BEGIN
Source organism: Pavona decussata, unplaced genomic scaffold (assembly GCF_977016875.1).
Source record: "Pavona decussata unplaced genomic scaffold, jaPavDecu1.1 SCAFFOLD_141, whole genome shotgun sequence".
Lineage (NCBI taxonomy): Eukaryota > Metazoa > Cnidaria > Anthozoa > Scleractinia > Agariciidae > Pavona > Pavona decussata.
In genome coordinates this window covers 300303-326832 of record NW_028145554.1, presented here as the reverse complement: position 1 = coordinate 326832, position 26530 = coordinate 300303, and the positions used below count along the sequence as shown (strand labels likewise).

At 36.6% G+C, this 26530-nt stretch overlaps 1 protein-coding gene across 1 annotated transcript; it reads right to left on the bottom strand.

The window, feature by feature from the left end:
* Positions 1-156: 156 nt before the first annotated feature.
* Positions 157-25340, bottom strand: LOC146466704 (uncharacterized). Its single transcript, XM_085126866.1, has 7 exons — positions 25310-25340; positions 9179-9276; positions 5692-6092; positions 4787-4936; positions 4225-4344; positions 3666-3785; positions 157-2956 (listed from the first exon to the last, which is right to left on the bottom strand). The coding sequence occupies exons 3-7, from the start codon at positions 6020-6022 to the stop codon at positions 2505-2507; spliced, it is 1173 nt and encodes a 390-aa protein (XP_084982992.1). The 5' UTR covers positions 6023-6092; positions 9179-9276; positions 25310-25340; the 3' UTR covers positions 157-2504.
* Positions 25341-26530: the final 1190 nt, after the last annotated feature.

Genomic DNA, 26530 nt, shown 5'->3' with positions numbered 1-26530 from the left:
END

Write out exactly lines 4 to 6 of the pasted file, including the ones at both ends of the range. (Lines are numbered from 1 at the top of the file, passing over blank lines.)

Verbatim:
In genome coordinates this window covers 300303-326832 of record NW_028145554.1, presented here as the reverse complement: position 1 = coordinate 326832, position 26530 = coordinate 300303, and the positions used below count along the sequence as shown (strand labels likewise).

At 36.6% G+C, this 26530-nt stretch overlaps 1 protein-coding gene across 1 annotated transcript; it reads right to left on the bottom strand.

The window, feature by feature from the left end: